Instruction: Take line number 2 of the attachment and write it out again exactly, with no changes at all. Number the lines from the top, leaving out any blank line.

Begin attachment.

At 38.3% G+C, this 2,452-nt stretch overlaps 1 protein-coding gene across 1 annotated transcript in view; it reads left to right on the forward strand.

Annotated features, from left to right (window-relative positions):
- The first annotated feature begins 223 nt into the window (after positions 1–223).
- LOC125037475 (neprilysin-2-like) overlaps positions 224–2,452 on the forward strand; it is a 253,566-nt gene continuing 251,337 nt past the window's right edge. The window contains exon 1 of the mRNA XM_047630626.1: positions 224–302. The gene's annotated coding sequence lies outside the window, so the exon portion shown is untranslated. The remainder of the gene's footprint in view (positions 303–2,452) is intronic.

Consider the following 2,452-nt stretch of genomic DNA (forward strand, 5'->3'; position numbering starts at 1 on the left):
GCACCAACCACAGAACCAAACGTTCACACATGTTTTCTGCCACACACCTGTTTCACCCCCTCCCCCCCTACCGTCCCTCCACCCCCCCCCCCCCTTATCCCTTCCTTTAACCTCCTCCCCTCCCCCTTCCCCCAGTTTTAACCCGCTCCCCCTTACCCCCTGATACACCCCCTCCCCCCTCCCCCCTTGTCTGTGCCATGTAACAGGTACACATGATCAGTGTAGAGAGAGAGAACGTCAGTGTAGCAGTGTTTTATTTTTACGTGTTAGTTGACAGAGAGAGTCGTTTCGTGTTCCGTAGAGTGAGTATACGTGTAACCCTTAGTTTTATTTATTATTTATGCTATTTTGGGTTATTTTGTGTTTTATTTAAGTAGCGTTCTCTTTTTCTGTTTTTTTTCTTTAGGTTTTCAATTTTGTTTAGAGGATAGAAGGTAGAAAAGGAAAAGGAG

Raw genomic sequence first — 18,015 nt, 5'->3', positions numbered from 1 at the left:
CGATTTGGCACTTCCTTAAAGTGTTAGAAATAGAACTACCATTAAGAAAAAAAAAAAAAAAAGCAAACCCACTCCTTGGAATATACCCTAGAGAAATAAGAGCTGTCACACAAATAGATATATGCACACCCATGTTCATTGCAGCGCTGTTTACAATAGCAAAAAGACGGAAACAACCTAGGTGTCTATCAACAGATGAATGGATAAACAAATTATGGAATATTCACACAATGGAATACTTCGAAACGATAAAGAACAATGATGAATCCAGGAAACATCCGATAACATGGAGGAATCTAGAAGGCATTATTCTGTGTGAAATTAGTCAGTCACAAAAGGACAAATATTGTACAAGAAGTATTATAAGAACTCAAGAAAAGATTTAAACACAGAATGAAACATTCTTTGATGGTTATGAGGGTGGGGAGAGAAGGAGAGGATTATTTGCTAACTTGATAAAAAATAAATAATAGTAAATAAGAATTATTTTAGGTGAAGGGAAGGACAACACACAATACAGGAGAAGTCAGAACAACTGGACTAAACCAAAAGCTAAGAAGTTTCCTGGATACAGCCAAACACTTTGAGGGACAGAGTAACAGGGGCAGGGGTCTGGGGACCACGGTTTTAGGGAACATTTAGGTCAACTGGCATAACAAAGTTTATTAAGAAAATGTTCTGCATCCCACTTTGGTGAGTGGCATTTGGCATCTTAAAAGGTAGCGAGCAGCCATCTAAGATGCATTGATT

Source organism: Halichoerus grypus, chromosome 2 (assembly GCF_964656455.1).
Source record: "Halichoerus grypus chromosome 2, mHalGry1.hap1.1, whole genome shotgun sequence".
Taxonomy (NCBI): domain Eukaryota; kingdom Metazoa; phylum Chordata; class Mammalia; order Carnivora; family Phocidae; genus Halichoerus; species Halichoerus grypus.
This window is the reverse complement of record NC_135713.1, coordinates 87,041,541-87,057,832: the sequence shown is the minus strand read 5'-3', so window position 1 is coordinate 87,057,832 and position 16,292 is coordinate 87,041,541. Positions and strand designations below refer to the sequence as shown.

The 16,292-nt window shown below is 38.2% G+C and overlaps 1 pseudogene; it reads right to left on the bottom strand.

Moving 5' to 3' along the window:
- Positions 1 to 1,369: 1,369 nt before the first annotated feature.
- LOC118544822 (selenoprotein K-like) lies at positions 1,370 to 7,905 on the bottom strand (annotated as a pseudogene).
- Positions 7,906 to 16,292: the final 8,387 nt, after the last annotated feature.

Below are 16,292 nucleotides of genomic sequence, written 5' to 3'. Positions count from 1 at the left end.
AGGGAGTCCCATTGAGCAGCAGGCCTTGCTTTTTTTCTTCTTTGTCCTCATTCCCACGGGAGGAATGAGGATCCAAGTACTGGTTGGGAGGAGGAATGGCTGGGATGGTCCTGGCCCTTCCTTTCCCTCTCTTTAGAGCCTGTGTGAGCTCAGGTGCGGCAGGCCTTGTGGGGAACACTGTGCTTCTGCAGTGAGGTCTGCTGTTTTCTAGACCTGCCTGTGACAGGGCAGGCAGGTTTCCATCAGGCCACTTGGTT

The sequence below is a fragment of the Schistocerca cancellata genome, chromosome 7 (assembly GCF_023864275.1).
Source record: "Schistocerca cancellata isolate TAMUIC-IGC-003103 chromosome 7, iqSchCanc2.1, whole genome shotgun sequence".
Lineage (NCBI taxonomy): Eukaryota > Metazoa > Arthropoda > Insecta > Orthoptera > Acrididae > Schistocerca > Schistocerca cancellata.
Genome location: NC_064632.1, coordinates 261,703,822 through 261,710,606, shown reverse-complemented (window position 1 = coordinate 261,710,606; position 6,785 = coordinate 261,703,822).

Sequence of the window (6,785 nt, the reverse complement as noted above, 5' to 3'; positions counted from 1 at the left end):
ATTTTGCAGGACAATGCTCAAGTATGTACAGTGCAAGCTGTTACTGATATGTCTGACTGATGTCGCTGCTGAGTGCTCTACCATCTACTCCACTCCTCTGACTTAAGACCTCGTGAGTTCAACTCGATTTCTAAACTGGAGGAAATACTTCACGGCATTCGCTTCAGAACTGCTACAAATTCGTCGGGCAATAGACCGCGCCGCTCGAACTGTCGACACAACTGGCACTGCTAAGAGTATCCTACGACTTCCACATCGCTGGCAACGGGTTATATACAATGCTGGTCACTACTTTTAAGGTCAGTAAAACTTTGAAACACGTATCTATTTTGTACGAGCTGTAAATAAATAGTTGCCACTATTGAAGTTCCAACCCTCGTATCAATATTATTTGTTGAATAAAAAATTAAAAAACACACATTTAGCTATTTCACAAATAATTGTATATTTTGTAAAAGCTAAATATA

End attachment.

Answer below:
Annotated features, from left to right (window-relative positions):